It wasn’t the result that British Swimming was looking for. A single bronze medal, that’s all that GB had to show for 8 days of effort in Barcelona, which fell well short of a target set at 3-5 medals in Olympic events. And they left it late to achieve that, with Fran Halsall’s majestic sweep to the podium coming in the very last session of the meet. That bronze rescued a modicum of pride in what proved to be the worst performance at a World Championship since 1994 when Britain returned without a single medal.
There were always likely to be difficulties in this post-Olympic year. Not least if you consider that of the 5 medals won in Shanghai two years ago, 3 were won by swimmers now not eligible to compete for GB following the retirement of Rebecca Adlington and the defection of Ellen Gandy to Australia, while Liam Tancock was left nursing an injured shoulder and wasn’t selected to defend his 50m backstroke title. Losing that kind of experience will hurt any squad and the failure to get off to a good start may have affected a team already uncertain about its performance following an unfamiliar preparation.
So on the medal table it doesn’t look good, and in fairness it isn’t good, but drilling down into the numbers at least tells a story with more hope than, say, the results in Sydney in 2000, and some signs of improvement over the results in London 12 months ago.
Comparisons to London are instructive; last year trials were 16 weeks out from the main meet and as a consequence, trials this year were moved much closer in, finishing a mere 4 weeks before the World Championships started. On the face of it Britain toiled in Spain, but a comparison with the London results shows that in fact in some areas the performance was better, at least in terms of season’s bests and personal bests, however it felt; the reduction in semi-finalists and finalists, particularly when looking at Olympic events only, tempering any optimism however.
|2013 (Olympic events)||40||16||12||1||30%|
These figures come from an analysis of last year’s results and a breakdown of the swims in Barcelona. The main headlines to come out of this look at 2013 are shown below. Note that the PB stats don’t include those set in relays (James Guy) or as a halfway split (Hannah Miley):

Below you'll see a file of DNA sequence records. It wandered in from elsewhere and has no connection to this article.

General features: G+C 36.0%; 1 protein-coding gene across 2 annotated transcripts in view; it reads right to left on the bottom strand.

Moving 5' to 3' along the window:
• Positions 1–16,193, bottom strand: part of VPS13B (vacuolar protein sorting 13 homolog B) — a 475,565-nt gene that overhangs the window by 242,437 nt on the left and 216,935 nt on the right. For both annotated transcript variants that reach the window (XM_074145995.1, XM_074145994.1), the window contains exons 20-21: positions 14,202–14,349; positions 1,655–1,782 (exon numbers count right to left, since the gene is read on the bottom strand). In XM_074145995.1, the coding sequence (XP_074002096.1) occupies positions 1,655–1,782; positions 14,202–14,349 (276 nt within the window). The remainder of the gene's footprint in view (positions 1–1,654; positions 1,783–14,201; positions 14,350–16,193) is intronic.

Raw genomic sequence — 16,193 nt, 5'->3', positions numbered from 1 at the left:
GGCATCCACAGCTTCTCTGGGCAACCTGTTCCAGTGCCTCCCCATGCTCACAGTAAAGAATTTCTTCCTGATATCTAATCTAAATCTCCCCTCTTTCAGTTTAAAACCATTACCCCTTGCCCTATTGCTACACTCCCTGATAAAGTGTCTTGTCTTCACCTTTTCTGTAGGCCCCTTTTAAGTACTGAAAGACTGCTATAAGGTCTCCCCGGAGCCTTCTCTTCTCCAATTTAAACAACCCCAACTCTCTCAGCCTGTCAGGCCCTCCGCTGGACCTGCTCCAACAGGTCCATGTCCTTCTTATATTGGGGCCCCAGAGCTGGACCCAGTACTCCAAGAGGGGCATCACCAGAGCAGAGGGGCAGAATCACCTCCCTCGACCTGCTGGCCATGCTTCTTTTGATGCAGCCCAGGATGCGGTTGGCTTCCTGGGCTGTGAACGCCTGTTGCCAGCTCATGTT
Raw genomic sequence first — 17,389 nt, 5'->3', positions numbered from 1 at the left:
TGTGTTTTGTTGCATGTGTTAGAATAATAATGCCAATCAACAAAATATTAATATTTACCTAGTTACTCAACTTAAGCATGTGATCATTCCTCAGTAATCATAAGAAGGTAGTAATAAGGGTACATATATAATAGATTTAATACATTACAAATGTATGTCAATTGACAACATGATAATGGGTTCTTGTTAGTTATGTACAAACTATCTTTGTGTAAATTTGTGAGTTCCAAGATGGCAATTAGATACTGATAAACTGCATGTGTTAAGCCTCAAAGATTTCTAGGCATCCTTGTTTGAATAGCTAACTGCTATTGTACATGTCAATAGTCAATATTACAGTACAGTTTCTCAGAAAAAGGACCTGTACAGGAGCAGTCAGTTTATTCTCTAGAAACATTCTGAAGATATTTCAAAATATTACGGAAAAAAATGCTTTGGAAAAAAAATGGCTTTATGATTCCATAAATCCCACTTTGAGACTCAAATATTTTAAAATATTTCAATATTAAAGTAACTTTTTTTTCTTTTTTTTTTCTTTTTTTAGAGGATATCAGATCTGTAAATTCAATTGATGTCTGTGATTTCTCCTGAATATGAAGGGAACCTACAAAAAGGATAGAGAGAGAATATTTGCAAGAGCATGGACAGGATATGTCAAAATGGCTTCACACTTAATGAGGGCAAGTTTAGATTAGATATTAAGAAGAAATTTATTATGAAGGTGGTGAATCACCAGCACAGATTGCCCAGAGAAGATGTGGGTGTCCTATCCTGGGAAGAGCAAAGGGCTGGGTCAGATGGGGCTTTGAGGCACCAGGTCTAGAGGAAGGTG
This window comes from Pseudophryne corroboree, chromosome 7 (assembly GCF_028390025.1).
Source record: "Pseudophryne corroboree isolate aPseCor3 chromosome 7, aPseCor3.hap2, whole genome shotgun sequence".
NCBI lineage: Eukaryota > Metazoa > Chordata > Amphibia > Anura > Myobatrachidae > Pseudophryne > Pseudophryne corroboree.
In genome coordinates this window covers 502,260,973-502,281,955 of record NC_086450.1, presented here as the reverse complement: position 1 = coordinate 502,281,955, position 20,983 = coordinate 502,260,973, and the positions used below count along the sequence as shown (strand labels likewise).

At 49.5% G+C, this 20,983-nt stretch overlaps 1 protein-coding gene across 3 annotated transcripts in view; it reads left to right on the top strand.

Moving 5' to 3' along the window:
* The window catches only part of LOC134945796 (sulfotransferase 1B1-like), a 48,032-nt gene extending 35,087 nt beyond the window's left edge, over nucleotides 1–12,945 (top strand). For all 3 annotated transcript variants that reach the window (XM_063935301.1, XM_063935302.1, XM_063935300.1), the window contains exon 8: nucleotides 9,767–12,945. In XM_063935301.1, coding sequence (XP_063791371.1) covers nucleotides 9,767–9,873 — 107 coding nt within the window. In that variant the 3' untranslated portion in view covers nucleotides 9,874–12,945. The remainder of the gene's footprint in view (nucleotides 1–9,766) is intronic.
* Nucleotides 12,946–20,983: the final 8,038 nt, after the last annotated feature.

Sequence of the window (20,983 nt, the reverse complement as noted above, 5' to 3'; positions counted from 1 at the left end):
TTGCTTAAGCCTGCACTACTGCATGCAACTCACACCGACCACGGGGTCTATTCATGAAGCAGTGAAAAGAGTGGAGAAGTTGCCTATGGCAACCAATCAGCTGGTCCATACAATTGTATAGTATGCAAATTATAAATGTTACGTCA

- 9 of 48 swims (19%) produced personal best performances (London 3 and 8.2%)
- 17 of 48 swims (35%) produced season’s best performances (London 10 and 20.4%)
- 11 of 48 swims (23%) produced textile best times (London 8 and 16.4%)
- 12 of 20 semi finalists (60%) improved on their heat performance (London 83%)
- 9 of 15 finalists (60%) improved on their qualifying performance (this includes events without semi finals) (London 66%)
- 3 of 10 finalists (30%) improved from heat to semi to final (London 62%)
That’s a cautiously encouraging set of stats, albeit that 2 PB’s and 3 season’s best times came in non-Olympic events; many more swimmers produced their best times at the worlds than they did In London, but the proportion is still worryingly low. It’s especially frustrating, for those watching as well as those competing, because Britain’s swimmers had the capability of winning many more medals than they did, potentially as many as 8 if they had been able to reproduce their season’s best or personal best times in Barcelona when it mattered.
|Actual times||Seasons Best||Textile Best||Personal Best|
This has been a longstanding problem and it’s exacerbated by an inability to get a second swim, with a few notable exceptions of course; if you don’t get out of the heats then you don’t get a chance to produce your best in the evening. Chris Spice and Bill Furniss will be the latest to have a go at unravelling this conundrum.
Another aspect of the British performance in Barcelona was the perceived weakness of Britain in the distance events, ostensibly as a consequence of the late trials. Furniss mentioned this in his interviews on the BBC after the meet and it is certainly logical that sprinters would be able to hold a taper from late trials more easily than endurance athletes, but the numbers don’t seem to bear this out. Results were largely similar between the two types of event, and possibly better in some measures in the distance events, albeit that far fewer swims were recorded in events of 400m or longer.
- For events up to 200m, 11 of 35 swims improved on trials (31%)
- For events of 400m and above, 6 of 13 swims improved on trials (46%)
Regardless of this, the impact of late trials can’t be underestimated, even if only from a view of unfamiliarity. Certainly next year’s trials will be about 12 weeks away from Commonwealth Games in their “usual” position, so we aren’t going to see late trials again before 2015 if at all, and may never know for sure what the impact actually was. Swimmers again showed they could peak for trials, but improving again at the targetted meet was the diffculty.
- 41 of 48 season’s bests prior to Barcelona were swum at trials (85%)
- 17 of 48 events improved on the time posted at trials (35%)
It’s clear that Furniss and Spice have quite a job on their hands, and they may now be thinking it’s a bigger job than first indicated when they took it on. Furniss has already stated that there will be changes to come and these initiatives and their effect will be keenly observed. Barcelona showed there is potential, harnessing it at the right time will be key.